Cord blood in patients with blood cancer has been shown to be a viable alternative source of hematopoietic stem cell transplantation. However, not unlimited numbers of useful cells and slow immune reconstitution should be considered, which may pose a risk to patients infection.
Researchers at the University of Montreal identified a small molecule drug that could help increase stem cell counts in umbilical cord blood. Early Clinical Data published in The Lancet Hematology shows rapid expansion of blood cells and a low complication rate.
Montreal-based biotech company ExCellThera, founded by senior study author Guy Sauvageau, MD, Ph.D, holds a license to the drug and has received an FDA award for novel therapies for regenerative medicine equipped studies in Canada and America with patients at high risk of leukemia.
Stem cells harvested for transplantation in blood disorders currently come mainly from the blood itself or from the bone marrow, although umbilical cord blood offers benefits. "Although the rate of graft-versus-host disease (GVHD) is low when using cord blood stem cells, these cells are rarely used because the umbilical cords are small and do not contain enough cells to treat an adult." explained Sauvageau in a statement.
In this study, UM171 (ECT-001) was used to culture umbilical cord blood before it was infused into 22 patients with blood cancer Some had previously attempted unsuccessful stem cell transplantation trials He hopes that the expanded UM171 blood cells will quickly become established. During a median follow-up period of 18 months, none of the patients developed severe chronic GVHD, and despite the high risk, only 1 patient died due to treatment-related bleeding.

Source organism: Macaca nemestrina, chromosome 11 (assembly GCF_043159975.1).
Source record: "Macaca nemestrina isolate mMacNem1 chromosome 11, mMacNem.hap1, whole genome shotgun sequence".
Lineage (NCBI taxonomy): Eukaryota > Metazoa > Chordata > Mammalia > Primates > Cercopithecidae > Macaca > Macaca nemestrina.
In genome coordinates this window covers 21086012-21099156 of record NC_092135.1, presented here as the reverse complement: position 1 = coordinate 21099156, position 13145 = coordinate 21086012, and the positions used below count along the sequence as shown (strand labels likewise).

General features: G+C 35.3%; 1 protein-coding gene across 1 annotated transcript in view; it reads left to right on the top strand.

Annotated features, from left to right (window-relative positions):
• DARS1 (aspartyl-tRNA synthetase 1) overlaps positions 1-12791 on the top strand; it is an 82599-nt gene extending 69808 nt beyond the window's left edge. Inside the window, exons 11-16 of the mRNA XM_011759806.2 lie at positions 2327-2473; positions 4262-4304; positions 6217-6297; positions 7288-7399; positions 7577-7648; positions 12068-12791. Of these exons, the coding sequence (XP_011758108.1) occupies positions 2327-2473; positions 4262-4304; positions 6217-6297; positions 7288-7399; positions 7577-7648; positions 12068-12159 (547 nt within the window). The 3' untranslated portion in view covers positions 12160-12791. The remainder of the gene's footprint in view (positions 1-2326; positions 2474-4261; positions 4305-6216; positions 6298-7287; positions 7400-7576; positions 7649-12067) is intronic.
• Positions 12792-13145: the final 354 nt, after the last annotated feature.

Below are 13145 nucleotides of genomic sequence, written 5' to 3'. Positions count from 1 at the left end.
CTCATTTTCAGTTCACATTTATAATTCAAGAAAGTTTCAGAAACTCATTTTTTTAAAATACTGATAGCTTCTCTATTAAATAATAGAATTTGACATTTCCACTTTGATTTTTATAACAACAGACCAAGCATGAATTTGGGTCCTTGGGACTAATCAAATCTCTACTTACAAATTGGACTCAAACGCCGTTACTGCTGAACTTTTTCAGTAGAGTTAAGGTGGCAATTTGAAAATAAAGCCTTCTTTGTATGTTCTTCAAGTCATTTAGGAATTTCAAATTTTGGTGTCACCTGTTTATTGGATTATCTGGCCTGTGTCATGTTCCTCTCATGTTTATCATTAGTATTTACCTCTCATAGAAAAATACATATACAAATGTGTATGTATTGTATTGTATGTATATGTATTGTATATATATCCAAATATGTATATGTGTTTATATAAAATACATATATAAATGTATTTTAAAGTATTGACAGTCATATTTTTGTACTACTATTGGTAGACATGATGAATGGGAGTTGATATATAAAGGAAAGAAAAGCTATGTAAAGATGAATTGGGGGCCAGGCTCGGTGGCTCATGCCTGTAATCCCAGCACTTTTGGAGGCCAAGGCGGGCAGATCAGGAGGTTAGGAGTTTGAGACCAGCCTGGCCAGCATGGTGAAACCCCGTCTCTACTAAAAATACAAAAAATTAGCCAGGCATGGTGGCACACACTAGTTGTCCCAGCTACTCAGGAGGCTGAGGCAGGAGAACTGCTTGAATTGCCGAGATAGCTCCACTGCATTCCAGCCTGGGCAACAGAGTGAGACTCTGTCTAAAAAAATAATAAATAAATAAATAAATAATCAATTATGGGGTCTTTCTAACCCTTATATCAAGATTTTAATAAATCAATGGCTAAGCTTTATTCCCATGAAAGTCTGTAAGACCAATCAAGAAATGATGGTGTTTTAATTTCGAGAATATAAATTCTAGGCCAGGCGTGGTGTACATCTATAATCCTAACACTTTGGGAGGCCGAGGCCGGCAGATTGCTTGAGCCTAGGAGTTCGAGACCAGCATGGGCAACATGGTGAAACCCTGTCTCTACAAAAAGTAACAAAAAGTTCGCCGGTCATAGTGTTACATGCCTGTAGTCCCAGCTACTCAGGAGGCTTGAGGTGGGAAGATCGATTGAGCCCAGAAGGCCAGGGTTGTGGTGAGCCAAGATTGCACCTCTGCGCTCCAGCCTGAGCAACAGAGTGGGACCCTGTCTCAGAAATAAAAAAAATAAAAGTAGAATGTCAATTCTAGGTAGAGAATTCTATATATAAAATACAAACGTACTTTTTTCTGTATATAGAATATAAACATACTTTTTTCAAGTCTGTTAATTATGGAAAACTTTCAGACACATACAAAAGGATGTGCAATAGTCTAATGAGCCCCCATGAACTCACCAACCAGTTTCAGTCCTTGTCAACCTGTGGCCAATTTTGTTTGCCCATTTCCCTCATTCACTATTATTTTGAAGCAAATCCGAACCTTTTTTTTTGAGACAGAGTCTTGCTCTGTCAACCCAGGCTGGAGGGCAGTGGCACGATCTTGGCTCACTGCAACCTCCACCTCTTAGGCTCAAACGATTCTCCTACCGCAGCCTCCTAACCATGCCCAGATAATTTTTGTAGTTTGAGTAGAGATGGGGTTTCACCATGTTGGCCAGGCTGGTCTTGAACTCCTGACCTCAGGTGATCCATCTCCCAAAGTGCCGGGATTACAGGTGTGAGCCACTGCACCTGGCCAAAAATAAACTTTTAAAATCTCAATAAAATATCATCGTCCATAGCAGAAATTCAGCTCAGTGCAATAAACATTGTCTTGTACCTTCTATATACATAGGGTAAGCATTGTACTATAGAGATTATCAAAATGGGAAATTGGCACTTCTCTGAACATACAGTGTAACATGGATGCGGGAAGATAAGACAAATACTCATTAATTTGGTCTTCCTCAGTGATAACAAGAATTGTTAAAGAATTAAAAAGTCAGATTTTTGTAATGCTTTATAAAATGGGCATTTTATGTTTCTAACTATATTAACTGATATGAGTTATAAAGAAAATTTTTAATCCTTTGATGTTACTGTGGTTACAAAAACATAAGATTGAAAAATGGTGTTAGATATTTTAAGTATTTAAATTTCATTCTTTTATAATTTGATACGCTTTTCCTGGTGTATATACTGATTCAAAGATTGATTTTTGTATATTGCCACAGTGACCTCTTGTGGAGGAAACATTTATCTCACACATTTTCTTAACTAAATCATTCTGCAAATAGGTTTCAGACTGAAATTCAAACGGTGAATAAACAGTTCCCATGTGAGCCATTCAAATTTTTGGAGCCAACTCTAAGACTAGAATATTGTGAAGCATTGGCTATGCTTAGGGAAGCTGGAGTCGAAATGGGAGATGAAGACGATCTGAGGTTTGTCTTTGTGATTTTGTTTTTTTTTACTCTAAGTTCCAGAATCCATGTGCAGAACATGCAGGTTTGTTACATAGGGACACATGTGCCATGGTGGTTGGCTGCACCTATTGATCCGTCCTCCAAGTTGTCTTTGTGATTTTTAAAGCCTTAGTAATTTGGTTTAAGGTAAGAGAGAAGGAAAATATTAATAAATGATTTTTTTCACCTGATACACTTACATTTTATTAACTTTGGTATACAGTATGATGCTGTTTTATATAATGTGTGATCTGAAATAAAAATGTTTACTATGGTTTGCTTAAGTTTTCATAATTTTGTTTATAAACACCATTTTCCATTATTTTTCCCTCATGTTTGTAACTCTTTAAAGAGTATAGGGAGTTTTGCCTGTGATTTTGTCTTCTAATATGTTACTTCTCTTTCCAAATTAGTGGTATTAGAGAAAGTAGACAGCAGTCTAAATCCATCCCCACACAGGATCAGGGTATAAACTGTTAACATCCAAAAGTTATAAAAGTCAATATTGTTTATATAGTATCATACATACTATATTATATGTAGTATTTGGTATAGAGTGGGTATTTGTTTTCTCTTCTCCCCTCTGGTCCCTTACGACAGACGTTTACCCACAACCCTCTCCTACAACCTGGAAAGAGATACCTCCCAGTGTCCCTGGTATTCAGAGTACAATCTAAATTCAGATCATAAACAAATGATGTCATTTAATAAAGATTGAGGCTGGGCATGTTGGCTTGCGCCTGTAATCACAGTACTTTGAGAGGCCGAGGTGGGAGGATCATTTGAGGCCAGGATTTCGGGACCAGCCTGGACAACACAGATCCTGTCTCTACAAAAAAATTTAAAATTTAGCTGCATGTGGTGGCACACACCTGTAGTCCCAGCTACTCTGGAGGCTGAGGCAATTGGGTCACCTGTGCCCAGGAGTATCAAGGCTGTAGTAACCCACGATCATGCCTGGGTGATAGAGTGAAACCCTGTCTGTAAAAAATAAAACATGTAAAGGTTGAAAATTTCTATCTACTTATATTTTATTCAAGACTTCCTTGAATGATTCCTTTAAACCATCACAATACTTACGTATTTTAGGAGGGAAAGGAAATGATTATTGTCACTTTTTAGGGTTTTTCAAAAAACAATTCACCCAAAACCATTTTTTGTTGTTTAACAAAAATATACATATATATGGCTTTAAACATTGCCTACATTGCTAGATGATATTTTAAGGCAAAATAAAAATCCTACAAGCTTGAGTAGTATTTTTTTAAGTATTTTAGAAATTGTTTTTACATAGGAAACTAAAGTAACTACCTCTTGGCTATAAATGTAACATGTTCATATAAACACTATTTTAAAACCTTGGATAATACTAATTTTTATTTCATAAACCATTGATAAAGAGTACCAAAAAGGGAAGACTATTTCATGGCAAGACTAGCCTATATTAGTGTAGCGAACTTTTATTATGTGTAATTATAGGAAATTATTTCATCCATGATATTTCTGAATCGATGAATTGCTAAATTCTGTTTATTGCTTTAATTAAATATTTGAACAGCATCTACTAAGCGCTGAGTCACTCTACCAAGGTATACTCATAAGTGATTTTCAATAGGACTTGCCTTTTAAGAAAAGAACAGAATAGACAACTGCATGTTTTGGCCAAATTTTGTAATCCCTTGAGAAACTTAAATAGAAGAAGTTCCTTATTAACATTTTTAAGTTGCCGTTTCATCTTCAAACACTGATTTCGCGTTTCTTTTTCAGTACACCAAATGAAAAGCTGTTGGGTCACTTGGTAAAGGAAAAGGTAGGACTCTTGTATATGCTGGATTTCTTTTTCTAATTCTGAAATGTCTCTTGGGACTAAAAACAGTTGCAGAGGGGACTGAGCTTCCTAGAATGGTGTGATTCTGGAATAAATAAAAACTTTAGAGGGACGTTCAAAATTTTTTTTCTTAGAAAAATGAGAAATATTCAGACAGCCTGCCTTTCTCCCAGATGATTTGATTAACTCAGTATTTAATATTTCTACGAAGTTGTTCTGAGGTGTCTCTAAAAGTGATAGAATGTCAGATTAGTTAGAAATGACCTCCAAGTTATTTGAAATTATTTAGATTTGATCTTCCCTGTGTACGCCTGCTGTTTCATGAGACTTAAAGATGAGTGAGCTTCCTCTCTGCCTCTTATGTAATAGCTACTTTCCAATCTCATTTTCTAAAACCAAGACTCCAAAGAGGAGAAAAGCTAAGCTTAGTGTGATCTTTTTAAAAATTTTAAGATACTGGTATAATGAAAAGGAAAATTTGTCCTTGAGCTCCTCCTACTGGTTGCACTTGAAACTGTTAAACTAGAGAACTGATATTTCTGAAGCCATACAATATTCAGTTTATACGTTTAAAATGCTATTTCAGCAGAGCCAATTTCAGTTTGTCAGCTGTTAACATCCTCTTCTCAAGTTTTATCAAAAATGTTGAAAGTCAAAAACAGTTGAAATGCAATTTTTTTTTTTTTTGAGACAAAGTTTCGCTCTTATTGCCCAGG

"The most impressive result is the low mortality rate of UM171 transplants compared to conventional umbilical cord transplants," said co-senior author Sandra Cohen, Ph.D., in a statement.
"Not a single patient required immunosuppression at 13 months, whereas in normal transplants, 50% of patients needed such treatment at that time," added Sauvageau. "No other biotechnological process has yielded such results."
According to the researchers, UM171 caused stem cells to multiply 30-fold on average in just 7 days and increase the number of major immune cells in the transplant blood, such as antigen-presenting dendritic cells and mastocytes.
Stem cell transplantation is promising for cancer patients, although harvesting cells can be difficult and sometimes complications such as GVHD and infection can pose a serious risk. Therefore, scientists are working to find ways to improve the efficiency of the treatment. Previously programmed cell death was prevented in donated hematopoietic stem cells via the blocking of BIM and BMF proteins for a short period of time, as described in a study published in the Journal of Experimental Medicine .
Another study published in the journal Stem Cell Reports of the University of California revealed that Viagra may assist blood stem cells in bone marrow removal Mozobil could reduce the number of stem cells involved in the bloodstream reach, significantly increase.
Umbilical cord transplantation has the advantage over other transplantation methods that it is available to patients who do not have a matching donor. The UM171 may offer some additional benefits, such as: Facilitating rapid and permanent transplantation, speeding up the recovery of the immune system, and the added benefit of a lower mortality rate.
As the stem cell count is increased, the candidate can also help to increase the number of umbilical cords that can be used to benefit even more patients. "While only 5% of umbilical cords can be used with the conventional method, our method increases this proportion to 50%", the researchers found. "This allows us to increase the availability of genetically compatible grafts by 50% to 80%."
"We will soon conduct a Phase 3 clinical trial, hoping to obtain approval from the Food and Drug Administration, which would then make this promising treatment available to the population as soon as possible" Dr. Sauvageau and dr. Cohen.